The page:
Chevron STB process
|Industrial sector(s)||Chemical industry, oil industry|
|Leading companies||Chevron Corporation|
|Inventor||Paul W. Tamm, Gordon E. Langlois|
|Year of invention||1978|
|Developer(s)||Chevron Research Company|
The Chevron STB process is a hot recycled solids technology, which processes small particles of oil shale. It was invented by Paul W. Tamm and Gordon E. Langlois in the Chevron Research Company laboratory in Richmond, California. As a heat carrier, it uses oil shale ash, produced by combustion of spent oil shale in the separate combustor.
In this process, crushed oil shale is fed into the top of the retort where it is mixed with the hot oil shale ash. The oil shale moves downward through the retort as fluidized bed of particles. While descending, the heat is transferred from the oil shale ash to the raw oil shale causing pyrolysis. As a result, oil shale decomposes to shale oil vapors, oil shale gas and spent oil shale. A stripping gas is inserted from the bottom of retort, which carries oil vapors into solids separation section. The fine particles are directed to the combustor while oil vapors are moved to the condenser. In condenser, shale oil is separated from water vapor and product gases. On the bottom of retort the spent shale is transported to cumbustor.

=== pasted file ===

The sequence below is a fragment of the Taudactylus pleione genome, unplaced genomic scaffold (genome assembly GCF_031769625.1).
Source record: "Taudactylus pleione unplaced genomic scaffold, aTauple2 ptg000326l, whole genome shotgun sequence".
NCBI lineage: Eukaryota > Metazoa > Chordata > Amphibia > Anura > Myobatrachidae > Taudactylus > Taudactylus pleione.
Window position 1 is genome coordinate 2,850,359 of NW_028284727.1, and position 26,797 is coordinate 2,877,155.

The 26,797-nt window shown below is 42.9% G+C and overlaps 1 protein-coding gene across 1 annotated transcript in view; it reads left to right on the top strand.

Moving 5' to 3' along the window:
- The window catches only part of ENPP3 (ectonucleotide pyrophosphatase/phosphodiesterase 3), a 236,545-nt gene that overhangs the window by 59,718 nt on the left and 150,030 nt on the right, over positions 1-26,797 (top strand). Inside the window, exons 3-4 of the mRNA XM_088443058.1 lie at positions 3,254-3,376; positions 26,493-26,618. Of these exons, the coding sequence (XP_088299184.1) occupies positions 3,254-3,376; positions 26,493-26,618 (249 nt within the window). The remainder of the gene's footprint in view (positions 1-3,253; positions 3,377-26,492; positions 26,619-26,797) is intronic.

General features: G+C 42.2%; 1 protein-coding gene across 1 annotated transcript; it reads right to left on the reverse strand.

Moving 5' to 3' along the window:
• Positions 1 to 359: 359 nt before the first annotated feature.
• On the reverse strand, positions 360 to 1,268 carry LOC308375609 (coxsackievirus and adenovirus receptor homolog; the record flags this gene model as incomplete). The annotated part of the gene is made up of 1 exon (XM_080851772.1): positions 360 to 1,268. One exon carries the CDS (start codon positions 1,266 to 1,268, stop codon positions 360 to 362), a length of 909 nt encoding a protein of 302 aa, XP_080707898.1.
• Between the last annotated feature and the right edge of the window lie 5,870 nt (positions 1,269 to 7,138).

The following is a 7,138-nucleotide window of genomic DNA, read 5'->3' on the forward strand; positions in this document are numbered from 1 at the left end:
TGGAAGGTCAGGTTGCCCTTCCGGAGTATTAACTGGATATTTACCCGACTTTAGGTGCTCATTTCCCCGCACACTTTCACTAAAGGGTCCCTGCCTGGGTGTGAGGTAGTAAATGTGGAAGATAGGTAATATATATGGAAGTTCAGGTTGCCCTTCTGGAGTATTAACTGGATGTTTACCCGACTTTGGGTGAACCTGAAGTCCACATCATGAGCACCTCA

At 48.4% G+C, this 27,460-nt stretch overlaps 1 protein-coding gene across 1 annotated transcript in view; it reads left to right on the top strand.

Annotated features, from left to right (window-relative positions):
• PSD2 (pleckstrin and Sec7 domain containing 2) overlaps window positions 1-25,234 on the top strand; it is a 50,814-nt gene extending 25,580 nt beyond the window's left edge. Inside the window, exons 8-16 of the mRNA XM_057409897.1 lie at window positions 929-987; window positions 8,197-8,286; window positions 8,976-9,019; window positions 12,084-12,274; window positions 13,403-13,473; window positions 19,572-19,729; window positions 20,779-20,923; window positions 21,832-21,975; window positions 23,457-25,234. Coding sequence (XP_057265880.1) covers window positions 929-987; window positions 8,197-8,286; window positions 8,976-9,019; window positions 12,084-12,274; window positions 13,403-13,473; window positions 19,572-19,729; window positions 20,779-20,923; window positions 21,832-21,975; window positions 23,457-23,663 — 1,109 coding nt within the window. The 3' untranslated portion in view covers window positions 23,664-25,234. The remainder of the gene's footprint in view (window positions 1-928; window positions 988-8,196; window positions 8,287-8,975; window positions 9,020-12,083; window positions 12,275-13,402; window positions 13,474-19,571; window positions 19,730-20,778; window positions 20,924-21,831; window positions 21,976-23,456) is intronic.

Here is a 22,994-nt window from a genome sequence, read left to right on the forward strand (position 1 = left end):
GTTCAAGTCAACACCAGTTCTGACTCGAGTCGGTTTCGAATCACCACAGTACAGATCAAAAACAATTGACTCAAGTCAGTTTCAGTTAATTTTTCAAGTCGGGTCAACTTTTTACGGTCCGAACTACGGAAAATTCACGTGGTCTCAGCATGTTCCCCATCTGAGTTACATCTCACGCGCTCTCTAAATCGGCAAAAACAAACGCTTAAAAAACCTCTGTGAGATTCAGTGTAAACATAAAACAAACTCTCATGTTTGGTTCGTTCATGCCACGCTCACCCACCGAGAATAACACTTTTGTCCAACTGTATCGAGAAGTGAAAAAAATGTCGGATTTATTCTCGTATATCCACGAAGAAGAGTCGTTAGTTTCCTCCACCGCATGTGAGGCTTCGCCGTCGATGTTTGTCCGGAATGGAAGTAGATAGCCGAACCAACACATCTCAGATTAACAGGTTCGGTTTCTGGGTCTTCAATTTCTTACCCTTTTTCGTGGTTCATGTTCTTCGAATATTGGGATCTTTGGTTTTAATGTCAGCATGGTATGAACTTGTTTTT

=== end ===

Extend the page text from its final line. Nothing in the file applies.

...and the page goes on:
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- Burnham, Alan K.; McConaghy, James R. (2006-10-16). "Comparison of the acceptability of various oil shale processes" (PDF). Golden: 26th Oil shale symposium. UCRL-CONF-226717. Retrieved 2007-05-29.
- US 4199432
- Agarwal, Ashok K. (May 1986). "Air Pollution Control Alternatives for Shale Oil Production Operations". United States Environmental Protection Agency: 202–204. EPA-68–01-6487. Retrieved 2010-01-30.
- Tamm, P.W.; Bertelsen, C.A.; Handel, G.M.; Spars, B.G.; Wallman, P.H. (1982-03-01). "Chevron STB oil shale retort". Energy Progress. New York: American Institute of Chemical Engineers. 2 (1): 37–42.